2676

Abstract

Purpose

The purpose of this paper is to examine the differences in how customers and organizations perceive online customer relations (OCR) tools – the online communication tools at the interface between organizations and customers – and how the different perceptions affect the implementation, use, and effectiveness of these tools.

Design/methodology/approach

The research model is tested empirically in three separate studies that explore the organizations' perspective of OCR tools, the customers' perspective of OCR tools, and the actual implementation and use of these tools.

Findings

The findings in this paper vary across the six OCR tools examined. The findings for the “contact form” suggest that the misalignment in the perspectives of organizations and customers can drive less effective online relationships. Conversely, the findings for the “order‐tracking system” illustrate the potential of the alternative situation, when the attitudes of organizations and customers are aligned.

Practical implications

This paper identifies two potential barriers to effective OCRs: misalignment between the attitudes of organizations and customers, and inconsistency between attitude and behavior on the part of organizations. The findings suggest ways for organizations to improve the effectiveness of their online strategy.

Originality/value

The research model emphasizes the implementation and use of tools that support relationships rather than commercial transactions, and assumes the availability of a portfolio of OCR tools rather than concentrating on an individual tool. This study contributes by developing and testing a research model that includes the distinct perceptions and behaviors of both organizations and customers.

Details

Internet Research, vol. 18 no. 3
Type: Research Article
ISSN: 1066-2243

Keywords

Article
Publication date: 28 January 2011

Jacob Weisberg, Dov Te'eni and Limor Arman

Purchasing on the internet has unique features that make it different from the traditional shopping process, particularly with regard to its social context. This study…

20269

Abstract

Purpose

Purchasing on the internet has unique features that make it different from the traditional shopping process, particularly with regard to its social context. This study seeks to investigate the relationship between past online purchases and purchasing intentions, representing the social context by the notions of social presence and trust.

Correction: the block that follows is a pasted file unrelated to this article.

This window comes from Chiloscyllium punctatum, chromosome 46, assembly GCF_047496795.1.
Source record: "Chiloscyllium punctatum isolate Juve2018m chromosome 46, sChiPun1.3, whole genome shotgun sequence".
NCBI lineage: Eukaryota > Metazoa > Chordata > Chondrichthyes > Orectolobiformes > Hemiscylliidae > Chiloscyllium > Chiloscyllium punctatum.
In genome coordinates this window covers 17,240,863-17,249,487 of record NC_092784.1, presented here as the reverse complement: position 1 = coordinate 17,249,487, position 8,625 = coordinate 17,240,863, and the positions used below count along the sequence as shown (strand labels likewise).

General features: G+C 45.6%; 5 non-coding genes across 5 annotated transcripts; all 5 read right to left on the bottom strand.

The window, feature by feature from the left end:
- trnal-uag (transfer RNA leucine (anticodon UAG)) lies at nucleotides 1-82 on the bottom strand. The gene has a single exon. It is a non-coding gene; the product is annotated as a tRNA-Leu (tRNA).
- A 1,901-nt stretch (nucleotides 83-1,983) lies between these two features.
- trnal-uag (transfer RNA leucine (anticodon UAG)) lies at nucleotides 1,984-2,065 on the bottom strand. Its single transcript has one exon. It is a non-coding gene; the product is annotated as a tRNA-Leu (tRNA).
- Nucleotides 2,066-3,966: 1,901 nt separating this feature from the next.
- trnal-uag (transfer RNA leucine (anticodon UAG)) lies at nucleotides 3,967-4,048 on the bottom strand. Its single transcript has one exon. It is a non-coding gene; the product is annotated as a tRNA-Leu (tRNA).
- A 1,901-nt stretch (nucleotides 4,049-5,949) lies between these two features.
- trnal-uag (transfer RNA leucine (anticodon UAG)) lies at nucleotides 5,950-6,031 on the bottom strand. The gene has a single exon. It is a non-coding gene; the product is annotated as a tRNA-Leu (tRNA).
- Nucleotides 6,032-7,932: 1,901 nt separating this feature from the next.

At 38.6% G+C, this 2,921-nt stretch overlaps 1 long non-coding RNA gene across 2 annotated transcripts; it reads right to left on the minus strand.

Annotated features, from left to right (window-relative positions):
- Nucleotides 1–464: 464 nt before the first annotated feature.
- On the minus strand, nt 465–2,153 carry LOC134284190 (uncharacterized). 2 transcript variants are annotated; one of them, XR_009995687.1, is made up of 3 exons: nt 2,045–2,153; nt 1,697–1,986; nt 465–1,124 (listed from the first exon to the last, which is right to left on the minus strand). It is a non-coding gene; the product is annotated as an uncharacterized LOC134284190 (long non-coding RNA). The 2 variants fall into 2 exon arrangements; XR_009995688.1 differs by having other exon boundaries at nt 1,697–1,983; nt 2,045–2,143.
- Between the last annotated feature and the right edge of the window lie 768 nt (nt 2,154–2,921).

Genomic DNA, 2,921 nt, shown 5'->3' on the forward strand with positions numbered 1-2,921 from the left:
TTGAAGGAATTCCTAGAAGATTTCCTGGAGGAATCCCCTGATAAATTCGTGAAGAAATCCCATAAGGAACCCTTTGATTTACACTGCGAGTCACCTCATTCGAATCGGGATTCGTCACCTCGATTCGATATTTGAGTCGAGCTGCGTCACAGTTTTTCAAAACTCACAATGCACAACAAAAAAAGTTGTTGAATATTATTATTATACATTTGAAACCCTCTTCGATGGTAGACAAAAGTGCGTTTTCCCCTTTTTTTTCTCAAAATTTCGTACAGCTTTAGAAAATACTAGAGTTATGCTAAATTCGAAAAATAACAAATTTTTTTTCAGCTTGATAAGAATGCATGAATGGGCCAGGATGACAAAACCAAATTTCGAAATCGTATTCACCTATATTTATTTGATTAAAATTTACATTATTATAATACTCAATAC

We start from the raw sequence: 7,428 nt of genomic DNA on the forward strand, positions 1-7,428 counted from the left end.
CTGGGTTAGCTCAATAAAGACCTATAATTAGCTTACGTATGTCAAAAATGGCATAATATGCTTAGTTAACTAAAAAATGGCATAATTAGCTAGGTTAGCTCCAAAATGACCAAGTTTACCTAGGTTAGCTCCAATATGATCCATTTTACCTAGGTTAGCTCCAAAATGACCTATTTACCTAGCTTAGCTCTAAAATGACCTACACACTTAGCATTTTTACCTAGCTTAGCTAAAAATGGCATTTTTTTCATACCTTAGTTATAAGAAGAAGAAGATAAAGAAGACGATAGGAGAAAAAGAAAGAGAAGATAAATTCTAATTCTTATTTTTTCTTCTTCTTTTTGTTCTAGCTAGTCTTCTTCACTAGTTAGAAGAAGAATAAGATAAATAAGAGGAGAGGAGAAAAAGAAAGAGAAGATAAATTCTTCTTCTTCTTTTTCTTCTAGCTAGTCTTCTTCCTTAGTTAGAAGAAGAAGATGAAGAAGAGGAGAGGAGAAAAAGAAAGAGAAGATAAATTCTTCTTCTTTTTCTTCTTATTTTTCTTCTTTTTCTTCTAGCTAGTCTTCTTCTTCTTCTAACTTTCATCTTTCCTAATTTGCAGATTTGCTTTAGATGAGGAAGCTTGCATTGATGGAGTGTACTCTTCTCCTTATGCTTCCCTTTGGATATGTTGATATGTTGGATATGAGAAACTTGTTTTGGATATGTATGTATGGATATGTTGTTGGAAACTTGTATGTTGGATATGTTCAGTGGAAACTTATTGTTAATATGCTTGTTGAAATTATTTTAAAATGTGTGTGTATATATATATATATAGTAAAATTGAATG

Design/methodology/approach

A sample of 115 working MBA students purchased an item online (but were stopped at the stage of paying), and then completed a questionnaire on social presence and trust.

Findings

The results show that past purchasing predicts intentions to purchase and that trust and social presence act as partial mediators.

Practical implications

Social context is important for understanding how past behavior affects future purchasing. Designs should therefore enhance social presence and trust. Moreover, it may be beneficial to monitor these mediators to detect potential problems.

Originality/value

The study demonstrates the important role of social context in online shopping. In particular, the mediation of trust and social presence between past and future purchasing is determined.

Details

Internet Research, vol. 21 no. 1
Type: Research Article
ISSN: 1066-2243

Keywords

Article
Publication date: 3 October 2008

Nurit Zaidman, David G. Schwartz and Dov Te'eni

The purpose of this paper is to explore the challenges to information and communication technologies (ICT) implementation in multinationals. The paper focuses on…

1020

Abstract

Purpose

The purpose of this paper is to explore the challenges to information and communication technologies (ICT) implementation in multinationals. The paper focuses on contextual variables relevant to the understanding of the implementation of ICT in organizations operating in the Middle East, such as organization culture and power relations.

Design/methodology/approach

The study is based on interviews with 31 employees of a multinational company that operates in the Middle East. In addition, 60 days of electronic mail of two senior managers were studied and random samples of messages from the computers of six participants collected. Altogether 200 e‐mail messages, spanning seven months were surveyed.

Findings

It was found that the transplantation of ICT was based on the construction of technology as symbolizing the value of modernity. Although employees did not resist the implementation of ICT tools, several problems related to language and access to data had an impact on their work. Furthermore, the ICT tools implicitly assumed a utilitarian discourse that values computer‐mediated more than face‐to‐face communication, but the organization rejected this aspect of the tools.

Practical implications

We argue that more flexible designs of ICT should take into account the particular discourse system employed in order to achieve a better fit between the ICT tools and the users.

Originality/value

The paper focuses on a neglected area of research, the implementation of ICT tools in culturally diverse organizations and discusses contextual variables relevant to the understanding of the implementation of ICT in organizations such as organization culture and power relations which have not been extensively discussed in the literature.

Details

Education, Business and Society: Contemporary Middle Eastern Issues, vol. 1 no. 4
Type: Research Article
ISSN: 1753-7983

Keywords

Content available
Article
Publication date: 1 March 2000

111

Abstract

Details

Internet Research, vol. 10 no. 1
Type: Research Article
ISSN: 1066-2243

Content available
Article
Publication date: 7 March 2016

Helen Hasan and Henry Linger

489

Abstract

Details

Information Technology & People, vol. 29 no. 1
Type: Research Article
ISSN: 0959-3845

1 – 8 of 8